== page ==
What Kids Learn in Glenwood Schools

Teaching and Learning Are Changing

Resources


History of Teaching, Learning Decisions

Frequently Asked Questions

What is the Iowa Core?

Grade Specific Iowa Core Information

GCSD Learning Policies, Plans

Communicating with Your Child's School

Teachers Explaining Expectations

The Glenwood Community School District is committed to meeting the needs of all students as they become citizens of our modern world.

What does this mean for your child? It means that Glenwood teachers and staff members will employ every available resource to ensure your child has the skills and the knowledge to succeed as an adult. This includes typical academic expectations, such as the ability to read or to solve math equations. But GCSD is also committed to working with students on critical thinking, empathy, cooperation, independence and citizenship and many other skills they will need to succeed.

WHAT IS GCSD DOING TO ADDRESS THIS?

Getting all Glenwood students to this level of success won’t be easy, and teaching and learning must change in our schools. Staff members, with guidance from state and national research, have spent the last four years changing the way students learn and teachers teach. These changes are based in something called competency based education.

This is very different from the way schools, especially high schools, operated in the past. You may remember when students were given a grade based on their performance as compared to peers’ performance, or on "the curve." Or when students in the past may have been given credit for "seat time," i.e. credit for being in class, not necessarily for learning what's needed before moving on.

Instead, today’s teachers try to determine if students understand certain concepts or standards at various stages of education. The fancy term for these concepts is outcome. For example, in GCSD, one outcome is that by the end of third grade, all students should be able to multiply and divide. Or by the end of ninth-grade students will know how to express their ideas and thoughts clearly and completely through writing.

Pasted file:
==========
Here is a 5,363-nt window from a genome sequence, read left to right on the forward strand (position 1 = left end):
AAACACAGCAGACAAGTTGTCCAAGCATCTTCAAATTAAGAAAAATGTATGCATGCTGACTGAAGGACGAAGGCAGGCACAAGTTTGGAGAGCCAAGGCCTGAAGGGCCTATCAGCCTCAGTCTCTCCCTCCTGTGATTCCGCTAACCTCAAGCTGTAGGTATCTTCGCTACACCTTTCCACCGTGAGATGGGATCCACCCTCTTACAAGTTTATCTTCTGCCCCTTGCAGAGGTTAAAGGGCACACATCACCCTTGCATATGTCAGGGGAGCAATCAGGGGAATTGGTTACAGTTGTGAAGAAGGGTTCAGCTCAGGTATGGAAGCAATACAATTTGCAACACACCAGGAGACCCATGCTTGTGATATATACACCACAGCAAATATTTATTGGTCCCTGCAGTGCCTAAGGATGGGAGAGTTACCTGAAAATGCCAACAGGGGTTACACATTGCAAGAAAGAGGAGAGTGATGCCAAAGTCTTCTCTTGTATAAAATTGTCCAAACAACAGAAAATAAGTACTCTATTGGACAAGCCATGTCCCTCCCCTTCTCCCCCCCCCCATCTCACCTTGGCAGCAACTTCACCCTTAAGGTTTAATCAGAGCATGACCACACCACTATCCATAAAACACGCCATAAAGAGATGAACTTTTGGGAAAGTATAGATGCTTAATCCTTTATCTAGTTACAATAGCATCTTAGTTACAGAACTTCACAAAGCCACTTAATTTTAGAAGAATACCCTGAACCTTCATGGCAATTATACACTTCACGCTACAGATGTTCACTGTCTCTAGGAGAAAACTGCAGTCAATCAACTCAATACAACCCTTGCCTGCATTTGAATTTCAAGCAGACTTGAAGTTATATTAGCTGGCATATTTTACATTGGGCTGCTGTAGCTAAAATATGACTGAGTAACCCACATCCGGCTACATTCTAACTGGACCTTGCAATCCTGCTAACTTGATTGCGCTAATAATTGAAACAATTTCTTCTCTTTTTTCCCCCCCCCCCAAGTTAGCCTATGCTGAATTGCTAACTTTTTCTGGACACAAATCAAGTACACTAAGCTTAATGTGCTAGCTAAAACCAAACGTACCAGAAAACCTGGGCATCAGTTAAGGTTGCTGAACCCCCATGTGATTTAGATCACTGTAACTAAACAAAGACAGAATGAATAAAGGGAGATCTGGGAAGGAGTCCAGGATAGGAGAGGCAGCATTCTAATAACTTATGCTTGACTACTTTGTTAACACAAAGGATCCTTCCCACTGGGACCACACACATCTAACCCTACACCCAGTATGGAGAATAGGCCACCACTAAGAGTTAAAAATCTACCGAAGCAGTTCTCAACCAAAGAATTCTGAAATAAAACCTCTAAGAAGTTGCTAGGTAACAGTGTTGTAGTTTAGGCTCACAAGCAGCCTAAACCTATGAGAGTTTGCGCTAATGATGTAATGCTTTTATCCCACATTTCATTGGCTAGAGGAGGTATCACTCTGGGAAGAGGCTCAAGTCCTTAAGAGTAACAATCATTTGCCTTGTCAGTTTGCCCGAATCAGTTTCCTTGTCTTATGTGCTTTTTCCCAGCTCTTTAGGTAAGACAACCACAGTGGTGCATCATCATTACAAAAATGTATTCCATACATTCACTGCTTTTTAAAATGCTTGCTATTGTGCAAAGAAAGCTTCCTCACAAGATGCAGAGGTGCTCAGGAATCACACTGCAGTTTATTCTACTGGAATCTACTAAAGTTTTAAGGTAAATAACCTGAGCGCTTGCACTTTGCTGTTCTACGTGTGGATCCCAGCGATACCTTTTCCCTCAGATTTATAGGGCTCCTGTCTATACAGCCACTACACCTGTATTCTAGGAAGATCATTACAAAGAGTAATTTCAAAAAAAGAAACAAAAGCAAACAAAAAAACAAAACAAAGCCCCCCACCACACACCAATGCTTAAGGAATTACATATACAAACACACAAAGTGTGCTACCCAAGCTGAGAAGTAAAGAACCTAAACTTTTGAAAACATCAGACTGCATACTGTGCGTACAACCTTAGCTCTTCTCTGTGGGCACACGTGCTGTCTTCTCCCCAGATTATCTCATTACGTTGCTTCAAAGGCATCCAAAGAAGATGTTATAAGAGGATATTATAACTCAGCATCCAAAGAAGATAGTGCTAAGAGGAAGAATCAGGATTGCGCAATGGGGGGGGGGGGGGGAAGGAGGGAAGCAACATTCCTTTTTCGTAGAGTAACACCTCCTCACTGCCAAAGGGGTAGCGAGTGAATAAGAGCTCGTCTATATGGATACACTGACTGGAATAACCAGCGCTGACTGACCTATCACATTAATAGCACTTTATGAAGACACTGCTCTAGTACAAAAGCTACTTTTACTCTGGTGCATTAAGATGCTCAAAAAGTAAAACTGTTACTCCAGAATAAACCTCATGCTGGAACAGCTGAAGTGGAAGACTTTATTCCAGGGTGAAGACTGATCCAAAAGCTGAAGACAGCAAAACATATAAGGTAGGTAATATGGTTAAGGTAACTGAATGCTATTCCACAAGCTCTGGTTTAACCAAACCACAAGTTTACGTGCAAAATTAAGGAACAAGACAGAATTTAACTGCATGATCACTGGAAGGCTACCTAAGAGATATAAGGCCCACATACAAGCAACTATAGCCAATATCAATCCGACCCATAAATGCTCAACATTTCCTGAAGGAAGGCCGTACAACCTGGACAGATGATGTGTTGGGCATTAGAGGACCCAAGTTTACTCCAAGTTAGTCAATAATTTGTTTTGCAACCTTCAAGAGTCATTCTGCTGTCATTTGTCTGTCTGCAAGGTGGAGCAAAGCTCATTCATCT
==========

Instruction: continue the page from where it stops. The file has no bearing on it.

To support students as they strive to attain these outcomes, each subject in Glenwood schools has a written, uniform curriculum. This curriculum, based on Iowa Core learning standards, serves as a guidebook for students and teachers. At its heart is a list of outcomes - the things students need to know to succeed. Under each outcome is a list of components, or the steps students need to complete to learn what's required in the outcome. Think of the components as rungs on a ladder, with the outcome at the top.

Teachers are also provided materials and lesson plans that will help students learn the information and the tests – known as outcome assessments – that then help determine the level of the students' knowledge of the outcome. Click here to read GCSD curriculums.

HOW DID YOU COME TO THESE DECISIONS?

Hundreds, perhaps thousands, of hours have been invested over the past four years into this process, by community members, parents, teachers and administrators. This process is governed by the Glenwood Curriculum Coordinating Council.

Here are some of the resources that helped inform their decisions:

Why allow retakes on tests? – an 8 minute video

The Case Against Zero

Grading in Standards Based Schools

How should we think about homework? – a 7 minute video

Competency Based Education Resources from Iowa Dept of Ed

DAY TO DAY HOW ARE STUDENTS AFFECTED?

The reteach/reassess guidelines and the homework policy are the two most familiar changes GCSD has made recently.

Under reteach/reassess, a student who does not understand a concept or who does poorly on a test can ask a teacher to go over the material again, or reteach. After reteaching, the teacher offers the student a chance to retake a test on the material. It’s not the same test that was given before, but it covers the same material. The new grade then counts toward the student’s final grade. Here's another short video that gives insight into reteach/reassess.

Homework policy changes the way we think about homework. In the past, students could earn a significant amount of credit toward a final grade with homework grades. This practice varied from teacher to teacher and class to class. With this new uniform policy, work outside the classroom should be considered practice of the concepts and skills they are learning at school. Baseball is a great analogy for this concept. Baseball players go to practice to work on their skills, batting, pitching etc, but the final evaluation (outcome assessment) of these skills is "graded" during a game.

If you would like more information or have questions, please contact your child's teacher or principal.